Our attorneys, Mirriam Seddiq and Justin Eisele, are handling many Maryland Compassionate Release cases. We think there are three things that you should know about if you or a loved one are thinking about applying for Maryland Compassionate Release.
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Maryland Compassionate Release: Federal or State?
Federal Compassionate Release.
We recently did an in-depth post on federal compassionate release. Take a few minutes to read that post before continuing. If you are wanting to seek Maryland Compassionate Release you need to focus on the right laws. Maryland state court has very specific requirements, and so does federal court.
Maryland State Compassionate Release.
Maryland Compassionate Release in state court is quite different. Compassionate release in the Maryland state system is handled through the parole process. There are two main avenues to approach this: Geriatric Parole, for some prisoners 60 and older, and Medical Parole, for prisoners with serious medical conditions.
Geriatric Parole. “Geriatric” parole seems a bit harsh when you are eligible at age 60! But, thanks to the Justice Reinvestment Act, the age at which prisoners are eligible for parole under this program was reduced from 65 to 60. Most are eligible, but not all. For example, those who commit offenses that fall under the sex offender registration are not eligible.
Medical Parole. As you can probably tell by the title, those eligible under this provision must have very serious health conditions. There is some conflicting language between the statutes and regulations on this option.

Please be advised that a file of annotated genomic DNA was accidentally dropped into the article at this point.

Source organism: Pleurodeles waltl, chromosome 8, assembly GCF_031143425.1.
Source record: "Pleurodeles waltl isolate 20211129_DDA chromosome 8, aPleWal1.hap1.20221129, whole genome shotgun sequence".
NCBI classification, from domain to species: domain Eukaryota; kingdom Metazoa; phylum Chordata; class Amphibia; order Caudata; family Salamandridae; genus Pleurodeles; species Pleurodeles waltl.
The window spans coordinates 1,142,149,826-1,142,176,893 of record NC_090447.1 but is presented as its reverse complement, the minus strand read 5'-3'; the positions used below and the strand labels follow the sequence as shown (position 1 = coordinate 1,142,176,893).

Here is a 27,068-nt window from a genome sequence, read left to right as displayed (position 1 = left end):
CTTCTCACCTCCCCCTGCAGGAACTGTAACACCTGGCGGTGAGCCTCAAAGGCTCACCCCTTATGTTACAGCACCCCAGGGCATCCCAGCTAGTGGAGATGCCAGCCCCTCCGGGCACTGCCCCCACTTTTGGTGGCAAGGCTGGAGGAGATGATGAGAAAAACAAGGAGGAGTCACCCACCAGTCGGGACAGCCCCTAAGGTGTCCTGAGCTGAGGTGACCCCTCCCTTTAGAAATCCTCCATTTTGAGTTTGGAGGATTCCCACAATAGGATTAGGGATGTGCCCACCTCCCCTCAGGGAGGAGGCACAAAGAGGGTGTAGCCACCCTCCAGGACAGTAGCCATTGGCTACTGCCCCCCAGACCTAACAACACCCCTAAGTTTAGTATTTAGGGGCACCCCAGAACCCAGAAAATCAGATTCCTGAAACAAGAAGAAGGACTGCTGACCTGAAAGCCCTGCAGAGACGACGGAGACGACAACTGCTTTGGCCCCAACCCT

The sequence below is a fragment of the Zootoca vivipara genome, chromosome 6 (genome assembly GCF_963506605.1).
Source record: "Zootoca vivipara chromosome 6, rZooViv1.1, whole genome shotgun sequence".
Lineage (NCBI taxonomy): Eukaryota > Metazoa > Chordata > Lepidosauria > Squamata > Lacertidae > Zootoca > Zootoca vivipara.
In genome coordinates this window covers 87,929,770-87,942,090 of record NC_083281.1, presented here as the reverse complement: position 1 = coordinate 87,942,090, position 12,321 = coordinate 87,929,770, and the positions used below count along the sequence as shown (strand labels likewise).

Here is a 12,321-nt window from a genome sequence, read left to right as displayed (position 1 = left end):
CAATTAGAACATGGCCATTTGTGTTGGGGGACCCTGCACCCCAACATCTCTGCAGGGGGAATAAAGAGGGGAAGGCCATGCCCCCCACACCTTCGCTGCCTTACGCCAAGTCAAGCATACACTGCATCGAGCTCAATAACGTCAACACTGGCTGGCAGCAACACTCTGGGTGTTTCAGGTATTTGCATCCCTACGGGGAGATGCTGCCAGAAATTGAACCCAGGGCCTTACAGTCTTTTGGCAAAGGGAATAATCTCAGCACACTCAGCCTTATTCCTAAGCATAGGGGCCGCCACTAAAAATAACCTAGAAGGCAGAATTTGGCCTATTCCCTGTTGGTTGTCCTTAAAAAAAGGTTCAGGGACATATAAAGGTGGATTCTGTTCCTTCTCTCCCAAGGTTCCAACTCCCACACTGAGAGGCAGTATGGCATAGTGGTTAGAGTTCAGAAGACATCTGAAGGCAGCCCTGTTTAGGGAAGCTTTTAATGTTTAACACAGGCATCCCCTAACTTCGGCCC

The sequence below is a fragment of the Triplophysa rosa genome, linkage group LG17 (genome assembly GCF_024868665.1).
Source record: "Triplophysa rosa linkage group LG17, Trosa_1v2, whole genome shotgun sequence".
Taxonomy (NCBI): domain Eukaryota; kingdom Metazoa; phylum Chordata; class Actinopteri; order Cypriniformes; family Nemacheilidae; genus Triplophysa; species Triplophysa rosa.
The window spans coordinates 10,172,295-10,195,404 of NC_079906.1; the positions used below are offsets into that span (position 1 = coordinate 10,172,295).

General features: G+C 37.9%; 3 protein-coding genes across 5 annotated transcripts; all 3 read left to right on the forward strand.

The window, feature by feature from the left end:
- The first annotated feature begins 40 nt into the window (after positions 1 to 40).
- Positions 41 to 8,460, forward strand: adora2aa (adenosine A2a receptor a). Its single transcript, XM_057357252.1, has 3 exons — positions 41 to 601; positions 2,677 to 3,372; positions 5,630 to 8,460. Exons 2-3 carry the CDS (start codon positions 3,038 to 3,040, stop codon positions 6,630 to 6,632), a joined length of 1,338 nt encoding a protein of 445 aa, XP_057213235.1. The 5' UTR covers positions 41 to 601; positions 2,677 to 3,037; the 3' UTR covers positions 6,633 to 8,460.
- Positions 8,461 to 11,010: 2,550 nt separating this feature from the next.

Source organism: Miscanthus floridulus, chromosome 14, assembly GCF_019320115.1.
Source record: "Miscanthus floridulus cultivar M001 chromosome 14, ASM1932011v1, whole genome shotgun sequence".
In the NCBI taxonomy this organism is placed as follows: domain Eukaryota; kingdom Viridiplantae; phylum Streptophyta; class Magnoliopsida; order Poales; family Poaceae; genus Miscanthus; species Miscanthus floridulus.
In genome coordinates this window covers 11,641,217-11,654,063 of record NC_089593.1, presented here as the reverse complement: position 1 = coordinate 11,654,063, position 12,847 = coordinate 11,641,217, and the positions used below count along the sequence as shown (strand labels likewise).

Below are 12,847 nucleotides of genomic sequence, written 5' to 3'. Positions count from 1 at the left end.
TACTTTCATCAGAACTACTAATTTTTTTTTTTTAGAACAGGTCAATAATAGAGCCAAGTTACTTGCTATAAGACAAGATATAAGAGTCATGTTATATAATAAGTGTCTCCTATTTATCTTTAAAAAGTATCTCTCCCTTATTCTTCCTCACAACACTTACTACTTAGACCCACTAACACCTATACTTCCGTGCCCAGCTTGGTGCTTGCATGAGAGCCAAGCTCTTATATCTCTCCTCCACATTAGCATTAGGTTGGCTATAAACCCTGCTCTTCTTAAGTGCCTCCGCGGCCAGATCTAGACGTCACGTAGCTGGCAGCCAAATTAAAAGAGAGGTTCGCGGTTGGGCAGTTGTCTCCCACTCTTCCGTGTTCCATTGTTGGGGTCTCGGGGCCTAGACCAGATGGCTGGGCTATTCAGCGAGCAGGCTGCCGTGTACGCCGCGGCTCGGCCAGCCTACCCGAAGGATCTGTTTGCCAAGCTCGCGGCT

- The eligibility criteria in the Medical Parole statute says that a prisoner must be so chronically debilitated or incapacitated by a medical or mental health condition, disease, or syndrome that he or she is physically incapable of presenting a danger to society.
- The eligibility criteria in the Medical Parole regulations say that a prisoner must (1) be “imminently terminal” or (2) have a condition which “would indicate that continued imprisonment would serve no useful purpose.”
COVID-19 Has Impacting Maryland Compassionate Release in both the Federal and State System.
COVID-19 has caused death and serious illness throughout the Maryland Department of Corrections. The governor, on November 20, 2020, approved an accelerated parole review process. The main purpose of this process was to reduce the overall population of the department of corrections prior to the anticipated surge of COVID-19 through the winter months. This is also something you and your loved ones need to know if you are in Maryland state custody.
As tough as the feds are, even the Attorney General has acknowledged the dangers of COVID-19 in our federal prisons. At the beginning of the COVID-19 pandemic the Attorney General issued a memo giving certain priority to getting inmates into home detention. In some of the more serious federal compassionate release cases we have seen assistant US attorneys not object to defense motions for release.
Document, Document, and Document Some More: Maryland Compassionate Release Requires Evidence!
Whether you are asking for federal compassionate release, or medical parole in state court, you must have your claims well-documented. This may seem obvious but we have seen many submissions by inmates that don’t have the required documentation to support their claims. The claims may be true but without evidence you have almost no chance of success. When working with your lawyer it is very important to gather as much evidence of the health condition as possible, along with other supporting evidence. The types of evidence we always want to submit are:
- Medical Records
- Release Date Records
- Education Records
- Letters from Family Documenting Illness
- Disciplinary Records
The medical records may open the door for your consideration but it is all of these other records that make you a more sympathetic choice for release. You want the decision-maker to feel comfortable that you are, not only eligible medically, but also worthy as a reformed person.
The firm offers free consultations for Maryland Compassionate Release cases. We answer the phones 24/7.